A new report from the Centers for Disease and Prevention (CDC) reveals a surprising fact: more babies are being born with neonatal abstinence syndrome, where they go through withdrawal from addictive painkillers (oxycodone, morphine, and hydrocodone) that their moms took during pregnancy.
Babies born with neonatal abstinence syndrome often experience "severe symptoms...within the first two weeks of life" that include "seizures, fever, excessive crying, tremors, vomiting, and diarrhea," says Jennifer Lind, the lead author of the report and a CDC epidemiologist. These symptoms of withdrawal can last anywhere from a few weeks up to a month.
In particular, the report focused on three Florida hospitals for the data. Doctors discovered that the number of U.S. babies born addicted to painkillers has tripled within the past two decades, but that Florida has the highest increase for a state (about 10 times more).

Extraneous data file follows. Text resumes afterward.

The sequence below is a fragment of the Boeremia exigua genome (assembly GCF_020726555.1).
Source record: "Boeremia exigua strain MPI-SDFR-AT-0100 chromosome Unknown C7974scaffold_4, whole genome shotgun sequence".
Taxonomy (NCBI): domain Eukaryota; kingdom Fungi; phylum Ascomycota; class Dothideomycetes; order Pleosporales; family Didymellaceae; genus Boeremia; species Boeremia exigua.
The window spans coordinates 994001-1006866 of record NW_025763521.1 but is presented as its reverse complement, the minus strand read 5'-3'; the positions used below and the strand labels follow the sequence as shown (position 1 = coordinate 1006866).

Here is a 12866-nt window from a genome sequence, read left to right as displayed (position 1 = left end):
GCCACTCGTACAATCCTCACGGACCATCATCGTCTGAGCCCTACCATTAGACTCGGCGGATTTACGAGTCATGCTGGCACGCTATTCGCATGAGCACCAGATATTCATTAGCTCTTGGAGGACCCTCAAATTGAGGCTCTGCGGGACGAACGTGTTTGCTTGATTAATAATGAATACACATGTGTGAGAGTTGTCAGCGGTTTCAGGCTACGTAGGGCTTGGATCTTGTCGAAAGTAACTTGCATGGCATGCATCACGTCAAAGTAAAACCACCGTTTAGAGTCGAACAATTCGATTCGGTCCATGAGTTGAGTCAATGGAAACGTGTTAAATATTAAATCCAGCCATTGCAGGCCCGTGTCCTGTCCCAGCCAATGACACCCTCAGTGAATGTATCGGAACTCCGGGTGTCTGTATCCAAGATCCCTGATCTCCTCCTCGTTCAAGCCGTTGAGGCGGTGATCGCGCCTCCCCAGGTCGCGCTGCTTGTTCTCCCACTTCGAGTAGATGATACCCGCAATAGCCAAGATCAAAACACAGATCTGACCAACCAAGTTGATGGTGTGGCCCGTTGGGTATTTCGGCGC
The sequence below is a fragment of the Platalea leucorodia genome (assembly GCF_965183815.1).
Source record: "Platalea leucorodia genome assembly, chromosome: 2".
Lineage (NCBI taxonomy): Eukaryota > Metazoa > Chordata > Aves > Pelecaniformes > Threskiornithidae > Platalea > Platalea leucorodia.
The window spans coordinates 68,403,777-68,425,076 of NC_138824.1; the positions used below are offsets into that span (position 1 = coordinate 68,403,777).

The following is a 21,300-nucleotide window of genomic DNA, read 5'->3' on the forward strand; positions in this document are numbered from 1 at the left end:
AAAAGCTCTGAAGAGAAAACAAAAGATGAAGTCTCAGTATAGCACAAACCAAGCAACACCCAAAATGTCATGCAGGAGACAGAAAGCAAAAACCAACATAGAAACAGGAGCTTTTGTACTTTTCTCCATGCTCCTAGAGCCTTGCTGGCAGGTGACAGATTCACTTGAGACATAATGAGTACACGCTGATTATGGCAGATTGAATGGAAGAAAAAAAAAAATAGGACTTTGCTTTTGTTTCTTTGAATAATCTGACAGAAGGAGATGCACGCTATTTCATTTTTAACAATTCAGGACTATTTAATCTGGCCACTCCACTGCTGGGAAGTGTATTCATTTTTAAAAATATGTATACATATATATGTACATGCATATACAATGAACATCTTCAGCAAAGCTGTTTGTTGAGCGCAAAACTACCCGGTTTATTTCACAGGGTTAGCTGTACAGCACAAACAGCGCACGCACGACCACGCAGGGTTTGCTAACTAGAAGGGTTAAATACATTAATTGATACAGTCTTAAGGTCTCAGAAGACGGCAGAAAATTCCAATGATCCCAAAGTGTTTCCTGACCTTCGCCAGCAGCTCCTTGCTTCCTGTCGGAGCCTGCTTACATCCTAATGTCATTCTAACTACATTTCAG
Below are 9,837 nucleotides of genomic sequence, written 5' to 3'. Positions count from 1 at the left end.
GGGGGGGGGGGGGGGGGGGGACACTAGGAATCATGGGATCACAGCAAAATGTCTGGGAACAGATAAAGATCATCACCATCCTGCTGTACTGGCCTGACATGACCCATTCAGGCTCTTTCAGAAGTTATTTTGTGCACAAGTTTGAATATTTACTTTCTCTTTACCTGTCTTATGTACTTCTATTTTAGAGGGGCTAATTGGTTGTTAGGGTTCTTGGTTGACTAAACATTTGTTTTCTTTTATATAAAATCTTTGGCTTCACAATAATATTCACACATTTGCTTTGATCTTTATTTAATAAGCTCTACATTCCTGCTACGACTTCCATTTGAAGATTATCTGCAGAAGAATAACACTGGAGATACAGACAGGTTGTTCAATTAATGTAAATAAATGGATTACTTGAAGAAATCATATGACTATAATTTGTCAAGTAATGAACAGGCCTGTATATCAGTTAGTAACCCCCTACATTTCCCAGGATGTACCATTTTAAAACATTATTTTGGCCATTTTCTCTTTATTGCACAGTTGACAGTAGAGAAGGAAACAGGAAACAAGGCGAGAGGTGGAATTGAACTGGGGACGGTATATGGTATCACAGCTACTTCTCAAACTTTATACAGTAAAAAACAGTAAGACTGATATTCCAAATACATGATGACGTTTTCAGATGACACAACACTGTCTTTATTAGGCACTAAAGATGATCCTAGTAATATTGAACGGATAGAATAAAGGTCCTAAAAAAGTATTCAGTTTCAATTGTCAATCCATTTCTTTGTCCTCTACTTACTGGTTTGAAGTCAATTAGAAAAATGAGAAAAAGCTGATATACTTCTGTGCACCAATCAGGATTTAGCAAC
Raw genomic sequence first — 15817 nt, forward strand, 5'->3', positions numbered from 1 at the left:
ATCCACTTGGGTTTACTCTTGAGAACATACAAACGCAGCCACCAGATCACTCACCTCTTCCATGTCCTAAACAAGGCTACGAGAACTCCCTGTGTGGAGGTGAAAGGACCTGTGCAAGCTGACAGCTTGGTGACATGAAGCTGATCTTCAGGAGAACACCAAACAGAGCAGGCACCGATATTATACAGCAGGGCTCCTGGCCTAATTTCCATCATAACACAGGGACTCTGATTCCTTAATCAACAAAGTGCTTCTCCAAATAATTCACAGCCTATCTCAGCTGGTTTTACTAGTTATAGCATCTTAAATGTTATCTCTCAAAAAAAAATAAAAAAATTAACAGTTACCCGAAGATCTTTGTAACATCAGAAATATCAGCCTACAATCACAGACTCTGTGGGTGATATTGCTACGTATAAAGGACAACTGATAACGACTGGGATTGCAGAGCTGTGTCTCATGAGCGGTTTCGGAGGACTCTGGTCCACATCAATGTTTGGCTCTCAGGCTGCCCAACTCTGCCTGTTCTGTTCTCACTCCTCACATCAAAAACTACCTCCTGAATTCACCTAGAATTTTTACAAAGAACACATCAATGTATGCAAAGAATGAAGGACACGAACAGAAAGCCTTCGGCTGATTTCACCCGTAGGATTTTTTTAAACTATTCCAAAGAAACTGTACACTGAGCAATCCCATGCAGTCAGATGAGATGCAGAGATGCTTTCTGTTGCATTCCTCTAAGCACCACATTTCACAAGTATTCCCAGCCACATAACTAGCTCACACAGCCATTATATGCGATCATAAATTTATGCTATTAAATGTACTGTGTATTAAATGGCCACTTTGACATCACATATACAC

Recent data noted that 242 babies were born with neonatal abstinence syndrome from 2010-2011 in those three Florida hospitals, and that 99.6 percent of them were exposed to narcotics. The majority of their moms tested positive for drugs during pregnancy, but only 10 percent were offered drug counseling or rehabilitation, in spite of potential birth risks such as birth defects, premature birth, and low birth weight.
Most babies (4 out of 5) born with neonatal abstinence syndrome need difficult and extensive medical treatment, which can be expensive. But the good news is that babies who are treated have a high chance of recovery.
Sherry Huang is a Features Editor for Parents.com. She loves collecting children's picture books and has an undeniable love for cookies of all kinds. Her spirit animal would be Beyoncé Pad Thai. Follow her on Twitter @sherendipitea.
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